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People Who Prefer Bitter Flavours Are More Likely to Be Psychopaths, Finds Research

Still from 'American Psycho' used for representation.

Still from 'American Psycho' used for representation.

Taste preferences have been found to serve as the overall strongest predictor of traits when compared to the other taste preferences such as sweet, sour and salty.

A survey and research has revealed that people who opt for bitter tasting food items and drinks can be psychopaths. Those who enjoy bitter flavours such as Gin and Tonic, dark chocolate, and black coffee are more likely to be sadists, narcissists and Machiavellians.

The study was conducted by psychologists from Innsbruck University in Austria, and the results have been published in Appetite. This proves that “bitter taste preferences are positively associated with malevolent personality traits” and a person who likes the bitter taste will also engage in day to day sadist activities. Some of the other traits displayed by them are being selfish, or cold-hearted, and lacking empathy.

To arrive at the result, the scientists conducted two tests on 953 sample people. Several men and women were first shown a list of food items which can be demarcated in bitter, sour, salty and sweet flavours.

Then, the candidates were asked to rate each item on the list on a six-point scale. In the other test, they were asked certain personality questions to measure their “levels of emotional stability, Machiavellianism, aggression and a ‘tendency towards everyday sadism.” Some of these questions were branded to be “weird” so that the inner inclination of the participants could be ascertained. For example, one question asked if they enjoyed tormenting people.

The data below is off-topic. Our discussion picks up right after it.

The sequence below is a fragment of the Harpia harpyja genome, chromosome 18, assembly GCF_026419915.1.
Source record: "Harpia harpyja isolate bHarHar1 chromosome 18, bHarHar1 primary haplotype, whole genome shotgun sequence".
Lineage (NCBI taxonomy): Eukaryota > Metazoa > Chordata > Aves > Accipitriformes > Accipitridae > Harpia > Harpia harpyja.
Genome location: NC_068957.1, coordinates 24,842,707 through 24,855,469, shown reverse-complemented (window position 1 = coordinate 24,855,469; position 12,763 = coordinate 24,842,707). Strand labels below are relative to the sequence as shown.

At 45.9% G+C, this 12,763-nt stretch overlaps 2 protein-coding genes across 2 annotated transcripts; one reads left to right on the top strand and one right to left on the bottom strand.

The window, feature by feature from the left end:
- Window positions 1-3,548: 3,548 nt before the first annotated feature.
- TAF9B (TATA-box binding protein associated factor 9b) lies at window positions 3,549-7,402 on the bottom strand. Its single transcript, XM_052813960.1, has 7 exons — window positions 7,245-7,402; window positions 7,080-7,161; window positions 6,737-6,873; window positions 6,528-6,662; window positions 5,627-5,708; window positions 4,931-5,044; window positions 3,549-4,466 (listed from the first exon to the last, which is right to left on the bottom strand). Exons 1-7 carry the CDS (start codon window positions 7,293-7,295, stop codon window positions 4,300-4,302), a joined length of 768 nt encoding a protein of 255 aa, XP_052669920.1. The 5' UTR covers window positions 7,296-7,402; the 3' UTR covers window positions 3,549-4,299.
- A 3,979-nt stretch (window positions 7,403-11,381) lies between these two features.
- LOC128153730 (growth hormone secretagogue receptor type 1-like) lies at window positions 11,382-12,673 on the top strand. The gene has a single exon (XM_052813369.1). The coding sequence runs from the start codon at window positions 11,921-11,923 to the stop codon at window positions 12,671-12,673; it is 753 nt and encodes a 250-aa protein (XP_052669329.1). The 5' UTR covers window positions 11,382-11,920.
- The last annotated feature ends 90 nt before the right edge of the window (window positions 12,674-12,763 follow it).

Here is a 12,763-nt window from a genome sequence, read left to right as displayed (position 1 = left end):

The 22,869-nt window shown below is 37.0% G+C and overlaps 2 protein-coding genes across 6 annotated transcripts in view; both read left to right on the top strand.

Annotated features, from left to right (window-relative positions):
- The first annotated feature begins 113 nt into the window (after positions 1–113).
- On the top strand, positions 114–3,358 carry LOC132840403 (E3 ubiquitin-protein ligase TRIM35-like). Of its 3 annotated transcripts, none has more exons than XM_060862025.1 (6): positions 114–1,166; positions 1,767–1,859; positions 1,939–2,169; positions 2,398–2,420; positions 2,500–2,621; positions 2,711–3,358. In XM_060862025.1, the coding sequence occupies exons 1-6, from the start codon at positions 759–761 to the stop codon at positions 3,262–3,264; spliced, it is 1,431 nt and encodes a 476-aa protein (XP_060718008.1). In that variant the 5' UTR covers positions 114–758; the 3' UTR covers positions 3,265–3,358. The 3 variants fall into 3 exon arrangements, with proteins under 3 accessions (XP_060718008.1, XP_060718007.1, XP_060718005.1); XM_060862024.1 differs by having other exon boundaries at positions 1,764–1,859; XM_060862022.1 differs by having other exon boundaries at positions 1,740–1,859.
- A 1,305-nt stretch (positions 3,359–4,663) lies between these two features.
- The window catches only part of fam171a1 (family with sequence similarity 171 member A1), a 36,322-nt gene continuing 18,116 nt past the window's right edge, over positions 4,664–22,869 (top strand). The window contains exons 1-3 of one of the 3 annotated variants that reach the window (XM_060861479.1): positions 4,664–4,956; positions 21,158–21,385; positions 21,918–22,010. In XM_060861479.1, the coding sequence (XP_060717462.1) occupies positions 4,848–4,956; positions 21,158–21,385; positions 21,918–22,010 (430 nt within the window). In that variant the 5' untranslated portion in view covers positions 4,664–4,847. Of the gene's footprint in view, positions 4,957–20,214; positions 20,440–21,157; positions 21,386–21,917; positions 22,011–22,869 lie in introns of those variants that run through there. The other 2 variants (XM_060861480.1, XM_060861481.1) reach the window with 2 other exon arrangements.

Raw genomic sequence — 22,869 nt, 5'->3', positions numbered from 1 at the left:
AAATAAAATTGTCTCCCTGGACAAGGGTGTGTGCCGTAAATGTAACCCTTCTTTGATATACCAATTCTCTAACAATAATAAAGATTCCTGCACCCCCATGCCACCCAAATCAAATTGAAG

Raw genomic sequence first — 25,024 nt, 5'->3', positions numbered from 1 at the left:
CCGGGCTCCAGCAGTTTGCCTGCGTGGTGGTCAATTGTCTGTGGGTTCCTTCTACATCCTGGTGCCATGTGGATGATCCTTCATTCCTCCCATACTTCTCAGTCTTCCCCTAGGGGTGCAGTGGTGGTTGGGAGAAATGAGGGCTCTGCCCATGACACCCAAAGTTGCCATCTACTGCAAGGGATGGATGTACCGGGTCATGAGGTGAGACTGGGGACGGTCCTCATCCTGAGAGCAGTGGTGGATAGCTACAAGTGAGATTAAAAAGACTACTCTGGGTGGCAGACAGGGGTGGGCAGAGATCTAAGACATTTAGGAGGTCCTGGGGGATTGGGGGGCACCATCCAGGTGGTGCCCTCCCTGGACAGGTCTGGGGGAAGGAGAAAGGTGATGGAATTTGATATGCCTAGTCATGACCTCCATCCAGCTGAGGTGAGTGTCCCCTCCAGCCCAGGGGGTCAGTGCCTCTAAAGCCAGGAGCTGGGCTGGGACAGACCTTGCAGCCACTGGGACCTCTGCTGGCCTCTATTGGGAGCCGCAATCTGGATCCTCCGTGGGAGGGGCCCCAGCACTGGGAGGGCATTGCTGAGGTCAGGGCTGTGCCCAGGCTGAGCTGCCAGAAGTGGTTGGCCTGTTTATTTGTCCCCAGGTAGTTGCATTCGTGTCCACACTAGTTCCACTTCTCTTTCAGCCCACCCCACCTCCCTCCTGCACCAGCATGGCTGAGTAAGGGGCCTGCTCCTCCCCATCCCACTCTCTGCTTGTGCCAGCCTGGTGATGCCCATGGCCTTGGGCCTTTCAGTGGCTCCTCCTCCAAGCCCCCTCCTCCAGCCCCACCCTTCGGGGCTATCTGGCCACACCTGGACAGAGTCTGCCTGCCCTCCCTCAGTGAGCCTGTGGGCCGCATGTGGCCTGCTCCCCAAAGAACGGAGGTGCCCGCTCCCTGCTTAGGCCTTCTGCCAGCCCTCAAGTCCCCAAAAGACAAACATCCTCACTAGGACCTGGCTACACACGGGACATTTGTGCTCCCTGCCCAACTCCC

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After this, the researchers tallied the files received from the two experiments and they found that those who chose bitter foods and drinks as their favourite also selected the apathetic and sadist traits. Alongside this hypothesis, the scientists also cited examples of human new-borns, primate infants and adults preferring sweet food and having an aversion to bitter and sour tastes, to support their result.

In the report, the team said, “The results of both studies confirmed the hypothesis that bitter taste preferences are positively associated with malevolent personality traits, with the most robust relation to everyday sadism and psychopathy.” They further said that regression analyses have confirmed this association as bitter taste preferences have been found to serve as the overall strongest predictor of traits when compared to the other taste preferences such as sweet, sour and salty.

“The data thereby provide novel insights into the relationship between personality and the ubiquitous behaviours of eating drinking by consistently demonstrating a robust relation between increased enjoyment of bitter foods and heightened sadistic proclivities,” researchers Christina Sagioglou and Tobias Greitemeyer concluded.

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